Treat-to-Target in Lupus

Jyotsna Oak MD
Consultant Physician and Rheumatologist, Kokilaben Dhirubhai Ambani Hospital, Mumbai

Have we defined the target?

Efforts to delineate treat to target (T2T) in SLE have been difficult due to disease heterogeneity and lack of biomarkers predicting correctly the disease course and ensuring a safe treatment tapering during quiescence.

The target is disease remission which should be pursued whenever possible. Clinical remission or low disease activity can be realistic goals for which tight monitoring is essential. The patients also require corticosteroid-free intervals while minimizing the risk of disease flare.

Do we have enough arrows to target?

Low disease activity has been studied and implemented and remission has been defined by the Definition of Remission in SLE task force. But the current therapeutic options in SLE are limited. We need far more effective and safer therapies. Biologics and small molecule agents in clinical trials have shown encouraging results but are currently away from reality and the cost is also a matter of concern.

Validation of Lupus Low Disease Activity State (LLDAS) and recent consensus on the final definition of remission in SLE, have provided a direction for the adoption of the T2T strategy in the practice. In reality, even though we try to target remission, prevent organ damage, and improve the quality of life in SLE, the real challenge is heterogeneity. Understanding the natural history of the disease and choosing a meaningful target is important. Prolonged remission on treatment is more attainable than strict remission(off treatment) and associated with reduced damage accrual. A composite outcome measure like LLDAS, defining SLEDAI ≤ 4, PGA ≤1, prednisolone ≤ 7.5 mg, and additional criteria of no new activity, are practically useful.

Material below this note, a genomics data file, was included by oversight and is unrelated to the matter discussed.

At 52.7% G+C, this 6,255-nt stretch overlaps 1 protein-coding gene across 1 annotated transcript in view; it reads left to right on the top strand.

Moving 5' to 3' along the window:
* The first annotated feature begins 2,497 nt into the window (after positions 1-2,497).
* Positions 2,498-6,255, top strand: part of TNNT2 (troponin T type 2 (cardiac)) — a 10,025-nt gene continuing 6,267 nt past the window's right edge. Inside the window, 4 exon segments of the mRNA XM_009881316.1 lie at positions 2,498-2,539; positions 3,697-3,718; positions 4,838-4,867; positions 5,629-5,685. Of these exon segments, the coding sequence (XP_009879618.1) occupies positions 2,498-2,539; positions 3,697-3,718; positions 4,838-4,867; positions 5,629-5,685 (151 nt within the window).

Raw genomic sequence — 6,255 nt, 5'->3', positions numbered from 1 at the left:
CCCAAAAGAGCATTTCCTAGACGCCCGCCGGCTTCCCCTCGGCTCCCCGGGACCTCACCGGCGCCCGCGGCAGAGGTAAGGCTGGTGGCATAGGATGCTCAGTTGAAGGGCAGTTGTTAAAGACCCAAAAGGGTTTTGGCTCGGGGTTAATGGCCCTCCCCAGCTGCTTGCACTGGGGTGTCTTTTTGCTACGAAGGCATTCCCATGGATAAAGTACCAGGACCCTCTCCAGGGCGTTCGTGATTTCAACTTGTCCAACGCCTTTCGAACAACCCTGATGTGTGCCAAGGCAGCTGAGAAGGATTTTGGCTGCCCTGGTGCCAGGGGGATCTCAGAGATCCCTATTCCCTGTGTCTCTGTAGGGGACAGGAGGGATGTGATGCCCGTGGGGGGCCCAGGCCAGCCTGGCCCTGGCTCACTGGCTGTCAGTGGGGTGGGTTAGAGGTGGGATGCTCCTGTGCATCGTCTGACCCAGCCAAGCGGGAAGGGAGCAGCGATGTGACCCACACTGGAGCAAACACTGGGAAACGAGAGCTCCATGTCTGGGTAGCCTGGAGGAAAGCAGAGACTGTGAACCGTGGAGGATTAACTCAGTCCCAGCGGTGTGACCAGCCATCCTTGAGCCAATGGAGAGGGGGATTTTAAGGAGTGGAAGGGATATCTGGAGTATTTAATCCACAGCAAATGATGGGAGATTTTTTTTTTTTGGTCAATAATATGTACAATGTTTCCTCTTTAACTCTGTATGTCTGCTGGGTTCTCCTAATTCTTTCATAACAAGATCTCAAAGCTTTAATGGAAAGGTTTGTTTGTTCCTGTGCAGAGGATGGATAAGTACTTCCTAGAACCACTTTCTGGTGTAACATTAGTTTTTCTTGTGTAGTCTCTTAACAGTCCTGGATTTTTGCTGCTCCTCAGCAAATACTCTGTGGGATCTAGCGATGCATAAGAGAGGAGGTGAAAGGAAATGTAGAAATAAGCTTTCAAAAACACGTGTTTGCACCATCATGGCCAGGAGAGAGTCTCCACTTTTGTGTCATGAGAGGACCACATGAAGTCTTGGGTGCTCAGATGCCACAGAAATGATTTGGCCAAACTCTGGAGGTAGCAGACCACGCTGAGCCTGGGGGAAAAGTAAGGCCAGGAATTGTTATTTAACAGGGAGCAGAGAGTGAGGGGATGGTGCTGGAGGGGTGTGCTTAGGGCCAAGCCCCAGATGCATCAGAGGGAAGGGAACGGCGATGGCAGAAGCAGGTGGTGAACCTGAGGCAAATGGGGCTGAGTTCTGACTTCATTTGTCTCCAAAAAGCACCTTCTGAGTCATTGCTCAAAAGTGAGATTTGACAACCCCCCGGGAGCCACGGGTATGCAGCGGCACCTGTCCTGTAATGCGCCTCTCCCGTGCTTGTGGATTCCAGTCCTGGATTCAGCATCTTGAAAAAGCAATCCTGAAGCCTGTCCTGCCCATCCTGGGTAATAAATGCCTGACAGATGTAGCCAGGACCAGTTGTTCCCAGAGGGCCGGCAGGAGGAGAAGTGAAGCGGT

What is the best T2T approach in Lupus?

The best approach is to meticulously check all the systems and treat them all to prevent a flare with minimum side effects. Hydroxychloroquine (HCQ)has a long onset of action but has long-term safety and prevents SLE flares. All patients should receive HCQ along with VIT D and Calcium supplements.

Lupus Nephritis (LN) is treated with Cyclophosphamide, Mycophenolate, and pulse Methyl Prednisolone for induction of remission and maintenance by Mycophenolate or Azathioprine. For Refractory lupus, Rituximab or IVIg is our choice over plasmapheresis. Tacrolimus and Cyclosporin are used in patients with normal renal function. Challenging issues remain resistant hypertension, anemia, Thrombotic microangiopathy, Cardiorenal failure, and infections.

The Neuropsychiatric manifestations are treated depending on the clinical and neuroimaging findings with immunosuppressants, glucocorticoids, and maintenance by Azathioprine or Mycophenolate. Convulsions, BIH, PRESS, CVA, Encephalopathy, and psychological symptoms like acute depression are just a few events that make you face the battle. Hematological flares are best dealt with Glucocorticoids, G-CSF, and transfusions in crisis. For refractory cytopenia Rituximab or IvIg are preferred. Thrombopoietin receptor agonists like Eltrombopag and Romiplostim are useful in refractory thrombocytopenia. Pulse methylprednisolone followed by Azathioprine or Mycophenolate is preferred for severe Mucocutaneous flares.

Suggested Reading:

  1. Martin Aringer et al, Treat to Target in Systemic Lupus Erythematosus, Rheum Dis Clin North America. 2019; 45 : 537–548.
  2. Vera Golder and Michel W. P. Tsang-A-Sjoe, Treatment targets in SLE: remission and low disease activity state. Rheumatology 2020; 59 : v19–v28.
  3. Roberto Ríos-Garcésa et al, Treat-to-target in systemic lupus erythematosus: Where are we? European Journal of Internal Medicine. 2020; 74 : 29–34.